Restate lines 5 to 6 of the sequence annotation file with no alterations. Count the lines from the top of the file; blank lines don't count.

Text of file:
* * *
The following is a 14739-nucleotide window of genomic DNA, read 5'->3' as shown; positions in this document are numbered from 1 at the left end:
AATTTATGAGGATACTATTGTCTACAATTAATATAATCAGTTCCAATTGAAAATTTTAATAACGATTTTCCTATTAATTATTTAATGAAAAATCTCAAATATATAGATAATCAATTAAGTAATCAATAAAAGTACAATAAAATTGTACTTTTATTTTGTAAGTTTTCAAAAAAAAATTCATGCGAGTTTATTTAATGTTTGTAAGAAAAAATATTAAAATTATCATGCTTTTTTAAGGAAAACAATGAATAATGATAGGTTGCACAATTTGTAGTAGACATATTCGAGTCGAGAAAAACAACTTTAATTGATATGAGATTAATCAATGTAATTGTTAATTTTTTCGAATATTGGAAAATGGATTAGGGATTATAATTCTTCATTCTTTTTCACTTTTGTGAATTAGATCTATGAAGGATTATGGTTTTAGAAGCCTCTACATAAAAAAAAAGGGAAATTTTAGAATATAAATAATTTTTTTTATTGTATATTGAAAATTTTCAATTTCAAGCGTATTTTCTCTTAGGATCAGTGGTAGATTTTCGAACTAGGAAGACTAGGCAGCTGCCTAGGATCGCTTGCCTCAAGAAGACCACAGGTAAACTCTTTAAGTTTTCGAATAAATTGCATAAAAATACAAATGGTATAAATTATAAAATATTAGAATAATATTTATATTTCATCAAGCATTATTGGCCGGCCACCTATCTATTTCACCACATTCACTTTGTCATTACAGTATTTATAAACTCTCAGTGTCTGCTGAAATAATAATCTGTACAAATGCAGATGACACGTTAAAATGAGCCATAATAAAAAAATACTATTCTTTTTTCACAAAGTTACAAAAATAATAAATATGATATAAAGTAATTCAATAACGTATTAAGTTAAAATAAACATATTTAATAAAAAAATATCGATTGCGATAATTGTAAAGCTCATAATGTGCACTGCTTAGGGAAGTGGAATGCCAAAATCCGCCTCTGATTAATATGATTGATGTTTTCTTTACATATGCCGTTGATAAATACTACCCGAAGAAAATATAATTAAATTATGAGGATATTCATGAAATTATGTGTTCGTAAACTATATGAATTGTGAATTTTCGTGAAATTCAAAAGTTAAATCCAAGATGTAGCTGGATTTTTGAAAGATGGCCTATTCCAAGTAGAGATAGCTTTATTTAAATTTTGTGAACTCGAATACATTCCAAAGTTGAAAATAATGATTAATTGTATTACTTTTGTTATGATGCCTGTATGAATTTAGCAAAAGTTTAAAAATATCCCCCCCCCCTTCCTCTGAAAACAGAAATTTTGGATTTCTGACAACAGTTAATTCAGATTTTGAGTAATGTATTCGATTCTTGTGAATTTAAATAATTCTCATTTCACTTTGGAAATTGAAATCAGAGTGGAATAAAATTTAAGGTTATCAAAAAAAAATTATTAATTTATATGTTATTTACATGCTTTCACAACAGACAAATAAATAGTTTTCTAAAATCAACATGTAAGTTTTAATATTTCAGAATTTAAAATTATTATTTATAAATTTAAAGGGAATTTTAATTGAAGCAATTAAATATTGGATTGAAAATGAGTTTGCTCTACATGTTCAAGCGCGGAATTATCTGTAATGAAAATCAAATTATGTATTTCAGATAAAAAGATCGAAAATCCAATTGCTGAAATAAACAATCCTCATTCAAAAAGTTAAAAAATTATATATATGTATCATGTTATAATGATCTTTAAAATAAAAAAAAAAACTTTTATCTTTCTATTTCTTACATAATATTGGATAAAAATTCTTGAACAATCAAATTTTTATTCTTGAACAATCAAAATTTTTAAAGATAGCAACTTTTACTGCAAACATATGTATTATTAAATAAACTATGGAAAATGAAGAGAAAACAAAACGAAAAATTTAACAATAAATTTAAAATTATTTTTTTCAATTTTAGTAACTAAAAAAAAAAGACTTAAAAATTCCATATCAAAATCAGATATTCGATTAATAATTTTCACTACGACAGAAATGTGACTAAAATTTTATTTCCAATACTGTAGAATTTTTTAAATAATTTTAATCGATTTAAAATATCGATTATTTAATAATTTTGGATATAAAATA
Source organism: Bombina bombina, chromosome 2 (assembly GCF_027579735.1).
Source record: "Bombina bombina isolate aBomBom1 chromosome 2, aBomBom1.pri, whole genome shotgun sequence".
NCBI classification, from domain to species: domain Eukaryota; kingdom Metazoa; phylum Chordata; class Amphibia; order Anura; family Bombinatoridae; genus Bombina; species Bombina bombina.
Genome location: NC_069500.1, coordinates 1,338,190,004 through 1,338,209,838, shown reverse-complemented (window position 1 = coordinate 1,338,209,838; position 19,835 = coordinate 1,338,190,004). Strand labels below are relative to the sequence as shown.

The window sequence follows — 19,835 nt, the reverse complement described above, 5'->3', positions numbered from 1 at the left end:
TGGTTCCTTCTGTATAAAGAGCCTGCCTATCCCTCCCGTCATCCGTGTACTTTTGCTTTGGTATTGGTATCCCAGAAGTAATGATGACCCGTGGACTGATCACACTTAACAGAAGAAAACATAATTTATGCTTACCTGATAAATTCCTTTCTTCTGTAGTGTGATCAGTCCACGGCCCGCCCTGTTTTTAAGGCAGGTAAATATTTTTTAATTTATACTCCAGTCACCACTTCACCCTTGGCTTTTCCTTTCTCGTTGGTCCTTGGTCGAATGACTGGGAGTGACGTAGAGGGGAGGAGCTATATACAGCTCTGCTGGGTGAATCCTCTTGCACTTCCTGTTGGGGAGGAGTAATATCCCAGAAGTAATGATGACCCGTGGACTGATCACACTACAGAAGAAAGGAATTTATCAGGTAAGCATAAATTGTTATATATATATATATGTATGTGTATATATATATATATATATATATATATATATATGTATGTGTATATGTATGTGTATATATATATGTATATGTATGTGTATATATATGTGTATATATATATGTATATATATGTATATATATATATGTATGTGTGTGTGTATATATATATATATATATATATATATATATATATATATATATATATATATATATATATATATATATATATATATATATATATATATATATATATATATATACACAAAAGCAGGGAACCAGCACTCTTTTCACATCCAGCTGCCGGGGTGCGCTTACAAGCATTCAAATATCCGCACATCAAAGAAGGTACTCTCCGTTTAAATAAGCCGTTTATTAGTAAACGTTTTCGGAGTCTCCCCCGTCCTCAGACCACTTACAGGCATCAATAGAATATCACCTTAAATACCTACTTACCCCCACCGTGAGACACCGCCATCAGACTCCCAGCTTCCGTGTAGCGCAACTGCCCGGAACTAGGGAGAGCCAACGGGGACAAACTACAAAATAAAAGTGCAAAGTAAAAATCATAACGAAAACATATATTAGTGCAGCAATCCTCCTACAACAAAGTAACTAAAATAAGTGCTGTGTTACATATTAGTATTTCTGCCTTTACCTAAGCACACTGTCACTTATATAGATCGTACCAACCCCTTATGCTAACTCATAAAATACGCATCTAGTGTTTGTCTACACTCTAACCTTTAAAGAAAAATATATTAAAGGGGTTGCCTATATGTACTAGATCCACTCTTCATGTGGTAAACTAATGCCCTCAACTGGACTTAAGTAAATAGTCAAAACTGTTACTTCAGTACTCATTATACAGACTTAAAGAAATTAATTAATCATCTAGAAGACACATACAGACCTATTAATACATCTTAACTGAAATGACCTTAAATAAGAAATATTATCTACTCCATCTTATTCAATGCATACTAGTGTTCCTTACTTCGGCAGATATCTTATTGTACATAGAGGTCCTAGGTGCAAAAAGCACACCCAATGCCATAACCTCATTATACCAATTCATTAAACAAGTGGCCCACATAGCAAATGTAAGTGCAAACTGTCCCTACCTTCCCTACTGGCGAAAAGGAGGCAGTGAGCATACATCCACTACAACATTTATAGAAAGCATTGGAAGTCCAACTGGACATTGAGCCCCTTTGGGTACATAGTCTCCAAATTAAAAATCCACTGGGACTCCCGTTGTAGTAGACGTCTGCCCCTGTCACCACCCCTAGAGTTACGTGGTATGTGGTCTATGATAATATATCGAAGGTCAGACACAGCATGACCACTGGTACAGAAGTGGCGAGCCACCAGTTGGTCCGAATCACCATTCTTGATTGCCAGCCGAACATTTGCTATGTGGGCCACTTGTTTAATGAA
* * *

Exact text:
NCBI classification, from domain to species: domain Eukaryota; kingdom Metazoa; phylum Chordata; class Amphibia; order Anura; family Bombinatoridae; genus Bombina; species Bombina bombina.
Genome location: NC_069500.1, coordinates 1,338,190,004 through 1,338,209,838, shown reverse-complemented (window position 1 = coordinate 1,338,209,838; position 19,835 = coordinate 1,338,190,004). Strand labels below are relative to the sequence as shown.